Frank Bruni revisits Daniel and the restaurant keeps its four-star rating: "All in all Daniel remains one of New Yorks most sumptuous dining experiences. And while it yields fewer transcendent moments than its four-star brethren and falls prey to more inconsistency, it has a distinctive and important niche in that brood, a special reason to be treasured." [NYT]
Alan Richman blasts L'Artusi after a single visit. "No way will I eat that food again," he explains. "Even restaurant critics have the right, in extraordinary circumstances, to behave like human beings. No reasonable person would return to that restaurant after eating what we did." [Forked/GQ]
Inside Park at St. Bart's "is one struggling spot that actually deserves our dining dollars," asserts Jay Cheshes, who believes the midtown spot "features some of the citys finest Greenmarket cooking." [TONY]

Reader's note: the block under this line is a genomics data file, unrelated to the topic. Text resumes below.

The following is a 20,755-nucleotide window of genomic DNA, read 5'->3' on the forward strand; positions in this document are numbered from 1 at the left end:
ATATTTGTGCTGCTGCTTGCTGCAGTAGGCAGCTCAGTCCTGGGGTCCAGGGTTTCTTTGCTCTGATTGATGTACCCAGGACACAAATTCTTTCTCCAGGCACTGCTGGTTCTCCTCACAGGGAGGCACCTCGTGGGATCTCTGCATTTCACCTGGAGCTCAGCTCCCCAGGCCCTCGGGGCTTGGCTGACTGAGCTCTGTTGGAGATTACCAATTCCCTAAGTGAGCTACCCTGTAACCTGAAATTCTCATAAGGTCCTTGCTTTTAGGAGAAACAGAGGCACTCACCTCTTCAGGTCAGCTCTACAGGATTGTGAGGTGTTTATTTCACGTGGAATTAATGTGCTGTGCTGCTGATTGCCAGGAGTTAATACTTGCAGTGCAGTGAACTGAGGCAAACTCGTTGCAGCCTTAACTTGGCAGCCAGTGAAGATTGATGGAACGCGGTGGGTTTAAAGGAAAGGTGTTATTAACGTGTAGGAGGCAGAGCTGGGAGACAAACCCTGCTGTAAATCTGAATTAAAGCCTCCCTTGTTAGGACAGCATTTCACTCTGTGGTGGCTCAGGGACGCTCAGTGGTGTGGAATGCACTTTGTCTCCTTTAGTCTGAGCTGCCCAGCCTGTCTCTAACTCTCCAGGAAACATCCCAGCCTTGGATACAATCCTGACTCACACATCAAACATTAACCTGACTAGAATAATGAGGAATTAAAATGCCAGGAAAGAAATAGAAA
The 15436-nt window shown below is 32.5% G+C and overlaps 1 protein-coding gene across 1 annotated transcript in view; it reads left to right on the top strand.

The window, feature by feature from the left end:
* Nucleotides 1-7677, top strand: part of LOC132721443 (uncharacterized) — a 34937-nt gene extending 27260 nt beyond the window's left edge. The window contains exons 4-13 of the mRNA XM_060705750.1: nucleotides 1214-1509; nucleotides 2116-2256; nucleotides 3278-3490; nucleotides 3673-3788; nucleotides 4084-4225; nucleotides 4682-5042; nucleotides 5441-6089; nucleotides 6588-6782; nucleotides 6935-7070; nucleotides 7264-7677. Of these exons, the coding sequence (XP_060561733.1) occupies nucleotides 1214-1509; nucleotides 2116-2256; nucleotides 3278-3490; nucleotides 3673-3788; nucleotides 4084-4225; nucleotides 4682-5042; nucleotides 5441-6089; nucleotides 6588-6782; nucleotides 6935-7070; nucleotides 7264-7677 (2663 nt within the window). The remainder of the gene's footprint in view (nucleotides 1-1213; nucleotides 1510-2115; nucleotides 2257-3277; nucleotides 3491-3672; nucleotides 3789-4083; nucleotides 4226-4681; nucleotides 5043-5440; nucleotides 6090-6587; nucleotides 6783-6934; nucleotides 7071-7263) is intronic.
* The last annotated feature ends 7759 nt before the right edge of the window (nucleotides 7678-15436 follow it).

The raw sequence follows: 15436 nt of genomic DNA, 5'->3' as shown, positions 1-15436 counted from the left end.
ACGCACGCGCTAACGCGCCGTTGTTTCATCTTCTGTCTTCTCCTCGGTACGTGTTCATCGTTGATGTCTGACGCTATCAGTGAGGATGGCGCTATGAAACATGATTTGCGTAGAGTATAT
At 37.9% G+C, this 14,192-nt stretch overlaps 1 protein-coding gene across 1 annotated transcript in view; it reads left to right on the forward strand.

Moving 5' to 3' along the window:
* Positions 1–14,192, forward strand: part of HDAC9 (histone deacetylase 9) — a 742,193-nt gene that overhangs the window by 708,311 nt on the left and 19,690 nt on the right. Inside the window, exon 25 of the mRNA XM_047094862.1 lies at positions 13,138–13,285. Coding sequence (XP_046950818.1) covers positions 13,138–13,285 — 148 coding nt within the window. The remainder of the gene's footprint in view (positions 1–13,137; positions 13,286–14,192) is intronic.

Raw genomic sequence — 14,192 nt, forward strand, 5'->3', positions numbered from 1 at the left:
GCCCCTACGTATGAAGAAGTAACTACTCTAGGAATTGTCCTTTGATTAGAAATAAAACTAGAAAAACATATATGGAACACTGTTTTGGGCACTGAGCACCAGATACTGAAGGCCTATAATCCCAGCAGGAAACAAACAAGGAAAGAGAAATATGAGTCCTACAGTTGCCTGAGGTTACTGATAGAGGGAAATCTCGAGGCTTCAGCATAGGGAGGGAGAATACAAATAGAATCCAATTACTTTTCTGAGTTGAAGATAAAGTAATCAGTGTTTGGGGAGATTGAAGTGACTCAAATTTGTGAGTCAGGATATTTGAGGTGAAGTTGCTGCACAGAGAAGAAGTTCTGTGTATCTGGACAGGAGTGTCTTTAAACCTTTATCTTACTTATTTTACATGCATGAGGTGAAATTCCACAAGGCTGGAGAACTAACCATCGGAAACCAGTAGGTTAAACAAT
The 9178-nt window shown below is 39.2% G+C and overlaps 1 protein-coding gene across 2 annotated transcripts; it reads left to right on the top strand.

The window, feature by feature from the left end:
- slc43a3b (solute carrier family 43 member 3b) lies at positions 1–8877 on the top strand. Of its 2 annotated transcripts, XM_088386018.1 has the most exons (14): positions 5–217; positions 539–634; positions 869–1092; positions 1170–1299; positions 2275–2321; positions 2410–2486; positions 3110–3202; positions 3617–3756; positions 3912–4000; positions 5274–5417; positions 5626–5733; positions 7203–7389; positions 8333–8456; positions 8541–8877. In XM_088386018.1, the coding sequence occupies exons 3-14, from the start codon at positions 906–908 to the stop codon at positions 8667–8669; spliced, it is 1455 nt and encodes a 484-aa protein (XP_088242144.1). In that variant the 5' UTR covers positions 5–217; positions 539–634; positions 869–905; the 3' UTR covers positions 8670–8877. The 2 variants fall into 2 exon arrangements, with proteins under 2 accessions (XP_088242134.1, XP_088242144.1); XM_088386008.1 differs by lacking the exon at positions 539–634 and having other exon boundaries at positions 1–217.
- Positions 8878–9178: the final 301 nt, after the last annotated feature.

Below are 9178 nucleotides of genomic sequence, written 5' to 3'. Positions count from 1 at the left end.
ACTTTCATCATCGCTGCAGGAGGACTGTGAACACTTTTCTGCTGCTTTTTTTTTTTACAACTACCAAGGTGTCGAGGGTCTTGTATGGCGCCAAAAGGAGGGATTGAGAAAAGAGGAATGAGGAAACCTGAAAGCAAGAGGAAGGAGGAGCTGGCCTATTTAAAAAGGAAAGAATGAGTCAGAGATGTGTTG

Related: First Look: Inside Park at St. Bart's
Steve Cuozzo dismisses Center Cut as fine but forgettable: "This organically obsessed beef joint not only spares your arteries, it leaves only the flimsiest imprint on your palate, eyes and mind." [NYP]
Macao Trading Co. proves too confusing for Danyelle Freeman. "The real mystery at Macao Trading Co. is the brains behind it," she writes. "What were they thinking? The chef is David Waltuck from Chanterelle. The management is the mustached gang from Employees Only. Surely, they know better." [NYDN]
Related: A First Look at Macao Trading Co.
Kate Julian joins the chorus of critics who wish Dirt Candy was named something else. While the food will make you reconsider your vegetables, the dishes are inconsistent and wine selections are "strange although thankfully cheap." [NYer]